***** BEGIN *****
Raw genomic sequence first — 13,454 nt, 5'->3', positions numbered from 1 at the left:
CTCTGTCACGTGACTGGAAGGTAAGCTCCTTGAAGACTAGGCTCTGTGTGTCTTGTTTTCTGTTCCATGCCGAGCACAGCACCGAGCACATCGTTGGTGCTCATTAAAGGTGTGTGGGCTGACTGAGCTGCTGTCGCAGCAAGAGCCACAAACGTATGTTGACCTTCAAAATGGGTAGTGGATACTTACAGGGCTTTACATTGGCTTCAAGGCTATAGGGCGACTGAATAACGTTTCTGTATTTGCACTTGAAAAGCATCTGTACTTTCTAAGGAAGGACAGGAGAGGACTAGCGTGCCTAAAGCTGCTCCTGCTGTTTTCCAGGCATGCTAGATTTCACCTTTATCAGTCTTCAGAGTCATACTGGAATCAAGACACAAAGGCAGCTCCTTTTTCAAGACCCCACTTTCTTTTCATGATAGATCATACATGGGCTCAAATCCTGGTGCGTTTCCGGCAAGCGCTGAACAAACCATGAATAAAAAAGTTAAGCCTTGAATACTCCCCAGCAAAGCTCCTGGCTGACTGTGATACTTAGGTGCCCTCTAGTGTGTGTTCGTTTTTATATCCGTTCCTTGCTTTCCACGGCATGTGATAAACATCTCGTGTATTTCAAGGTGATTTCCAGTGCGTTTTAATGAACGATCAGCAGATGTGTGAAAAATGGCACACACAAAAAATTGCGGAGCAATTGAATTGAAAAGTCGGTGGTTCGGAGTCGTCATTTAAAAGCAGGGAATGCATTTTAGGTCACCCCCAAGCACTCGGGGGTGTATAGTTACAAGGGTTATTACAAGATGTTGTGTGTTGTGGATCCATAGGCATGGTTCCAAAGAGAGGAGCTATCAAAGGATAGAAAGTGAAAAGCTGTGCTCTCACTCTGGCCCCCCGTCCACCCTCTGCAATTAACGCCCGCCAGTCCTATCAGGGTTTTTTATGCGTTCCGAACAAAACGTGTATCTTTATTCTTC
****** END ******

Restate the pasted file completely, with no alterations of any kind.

Raw genomic sequence first — 13,454 nt, 5'->3', positions numbered from 1 at the left:
CTCTGTCACGTGACTGGAAGGTAAGCTCCTTGAAGACTAGGCTCTGTGTGTCTTGTTTTCTGTTCCATGCCGAGCACAGCACCGAGCACATCGTTGGTGCTCATTAAAGGTGTGTGGGCTGACTGAGCTGCTGTCGCAGCAAGAGCCACAAACGTATGTTGACCTTCAAAATGGGTAGTGGATACTTACAGGGCTTTACATTGGCTTCAAGGCTATAGGGCGACTGAATAACGTTTCTGTATTTGCACTTGAAAAGCATCTGTACTTTCTAAGGAAGGACAGGAGAGGACTAGCGTGCCTAAAGCTGCTCCTGCTGTTTTCCAGGCATGCTAGATTTCACCTTTATCAGTCTTCAGAGTCATACTGGAATCAAGACACAAAGGCAGCTCCTTTTTCAAGACCCCACTTTCTTTTCATGATAGATCATACATGGGCTCAAATCCTGGTGCGTTTCCGGCAAGCGCTGAACAAACCATGAATAAAAAAGTTAAGCCTTGAATACTCCCCAGCAAAGCTCCTGGCTGACTGTGATACTTAGGTGCCCTCTAGTGTGTGTTCGTTTTTATATCCGTTCCTTGCTTTCCACGGCATGTGATAAACATCTCGTGTATTTCAAGGTGATTTCCAGTGCGTTTTAATGAACGATCAGCAGATGTGTGAAAAATGGCACACACAAAAAATTGCGGAGCAATTGAATTGAAAAGTCGGTGGTTCGGAGTCGTCATTTAAAAGCAGGGAATGCATTTTAGGTCACCCCCAAGCACTCGGGGGTGTATAGTTACAAGGGTTATTACAAGATGTTGTGTGTTGTGGATCCATAGGCATGGTTCCAAAGAGAGGAGCTATCAAAGGATAGAAAGTGAAAAGCTGTGCTCTCACTCTGGCCCCCCGTCCACCCTCTGCAATTAACGCCCGCCAGTCCTATCAGGGTTTTTTATGCGTTCCGAACAAAACGTGTATCTTTATTCTTC